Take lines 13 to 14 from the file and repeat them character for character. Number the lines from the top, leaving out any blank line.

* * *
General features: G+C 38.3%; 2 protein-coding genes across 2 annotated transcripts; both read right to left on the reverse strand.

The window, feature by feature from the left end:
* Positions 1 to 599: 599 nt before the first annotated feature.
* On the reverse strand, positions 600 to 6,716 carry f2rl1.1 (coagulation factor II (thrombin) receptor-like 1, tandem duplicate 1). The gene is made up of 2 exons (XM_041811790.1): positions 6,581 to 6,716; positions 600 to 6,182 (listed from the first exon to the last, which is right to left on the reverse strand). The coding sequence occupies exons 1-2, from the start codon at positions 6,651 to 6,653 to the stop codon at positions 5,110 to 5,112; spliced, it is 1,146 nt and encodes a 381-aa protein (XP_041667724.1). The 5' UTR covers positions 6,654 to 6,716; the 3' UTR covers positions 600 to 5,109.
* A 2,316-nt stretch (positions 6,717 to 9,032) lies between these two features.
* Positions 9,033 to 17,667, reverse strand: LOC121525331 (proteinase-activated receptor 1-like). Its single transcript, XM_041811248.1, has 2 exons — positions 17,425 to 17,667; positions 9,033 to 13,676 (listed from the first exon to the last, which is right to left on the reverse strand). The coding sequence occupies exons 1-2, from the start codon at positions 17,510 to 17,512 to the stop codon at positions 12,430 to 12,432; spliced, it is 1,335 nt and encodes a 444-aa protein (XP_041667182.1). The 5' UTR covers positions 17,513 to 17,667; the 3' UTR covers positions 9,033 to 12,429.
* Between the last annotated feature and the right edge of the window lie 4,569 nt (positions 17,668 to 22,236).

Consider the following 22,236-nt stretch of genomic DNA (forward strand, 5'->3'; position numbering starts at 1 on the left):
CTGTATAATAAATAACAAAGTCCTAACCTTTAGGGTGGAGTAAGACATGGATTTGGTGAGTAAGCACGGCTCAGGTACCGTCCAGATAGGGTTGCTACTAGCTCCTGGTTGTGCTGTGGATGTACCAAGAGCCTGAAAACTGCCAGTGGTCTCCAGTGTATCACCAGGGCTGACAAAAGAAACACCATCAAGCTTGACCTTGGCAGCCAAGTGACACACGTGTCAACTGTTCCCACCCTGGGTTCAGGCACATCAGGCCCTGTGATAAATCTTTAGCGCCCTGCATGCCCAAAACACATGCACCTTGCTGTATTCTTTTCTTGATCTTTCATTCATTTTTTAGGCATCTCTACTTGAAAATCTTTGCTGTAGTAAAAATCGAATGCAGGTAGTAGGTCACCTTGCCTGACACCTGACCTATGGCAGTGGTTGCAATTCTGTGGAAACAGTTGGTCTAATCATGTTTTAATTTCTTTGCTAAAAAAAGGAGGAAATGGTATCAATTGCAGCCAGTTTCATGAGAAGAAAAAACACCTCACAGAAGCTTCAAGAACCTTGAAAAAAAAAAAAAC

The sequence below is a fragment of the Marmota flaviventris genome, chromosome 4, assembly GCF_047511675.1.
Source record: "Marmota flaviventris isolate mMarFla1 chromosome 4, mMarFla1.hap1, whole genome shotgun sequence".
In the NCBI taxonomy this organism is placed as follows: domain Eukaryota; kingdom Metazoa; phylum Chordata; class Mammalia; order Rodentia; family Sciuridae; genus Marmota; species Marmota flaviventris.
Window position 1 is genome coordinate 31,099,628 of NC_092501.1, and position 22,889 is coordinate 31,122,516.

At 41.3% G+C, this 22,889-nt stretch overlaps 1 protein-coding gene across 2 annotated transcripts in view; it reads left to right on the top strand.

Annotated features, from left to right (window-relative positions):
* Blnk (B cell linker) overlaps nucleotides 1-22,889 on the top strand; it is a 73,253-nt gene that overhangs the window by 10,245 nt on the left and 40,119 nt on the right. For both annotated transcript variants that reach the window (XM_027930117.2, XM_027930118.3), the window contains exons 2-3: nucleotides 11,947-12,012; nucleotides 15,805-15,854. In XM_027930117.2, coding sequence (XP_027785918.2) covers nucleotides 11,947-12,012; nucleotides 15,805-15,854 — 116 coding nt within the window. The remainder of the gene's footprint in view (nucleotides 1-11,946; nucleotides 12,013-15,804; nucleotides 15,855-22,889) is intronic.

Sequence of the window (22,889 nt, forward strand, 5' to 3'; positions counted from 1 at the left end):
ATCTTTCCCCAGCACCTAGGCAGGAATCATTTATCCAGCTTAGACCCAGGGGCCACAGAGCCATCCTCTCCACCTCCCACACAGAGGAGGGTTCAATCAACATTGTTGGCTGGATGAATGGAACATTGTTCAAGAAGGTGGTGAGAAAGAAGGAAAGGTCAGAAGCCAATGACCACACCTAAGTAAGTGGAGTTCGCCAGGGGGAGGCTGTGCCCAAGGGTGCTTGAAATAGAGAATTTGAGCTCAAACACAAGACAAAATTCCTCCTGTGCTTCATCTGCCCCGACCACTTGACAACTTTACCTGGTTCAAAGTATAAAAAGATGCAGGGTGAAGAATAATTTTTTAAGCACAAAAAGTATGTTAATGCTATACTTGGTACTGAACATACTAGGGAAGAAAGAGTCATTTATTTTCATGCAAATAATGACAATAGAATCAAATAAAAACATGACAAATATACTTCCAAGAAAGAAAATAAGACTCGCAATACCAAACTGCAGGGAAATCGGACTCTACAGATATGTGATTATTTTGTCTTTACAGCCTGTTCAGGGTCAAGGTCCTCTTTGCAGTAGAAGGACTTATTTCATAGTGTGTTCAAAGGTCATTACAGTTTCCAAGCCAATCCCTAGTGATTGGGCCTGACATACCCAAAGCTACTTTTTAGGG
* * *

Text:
Window position 1 is genome coordinate 31,099,628 of NC_092501.1, and position 22,889 is coordinate 31,122,516.

At 41.3% G+C, this 22,889-nt stretch overlaps 1 protein-coding gene across 2 annotated transcripts in view; it reads left to right on the top strand.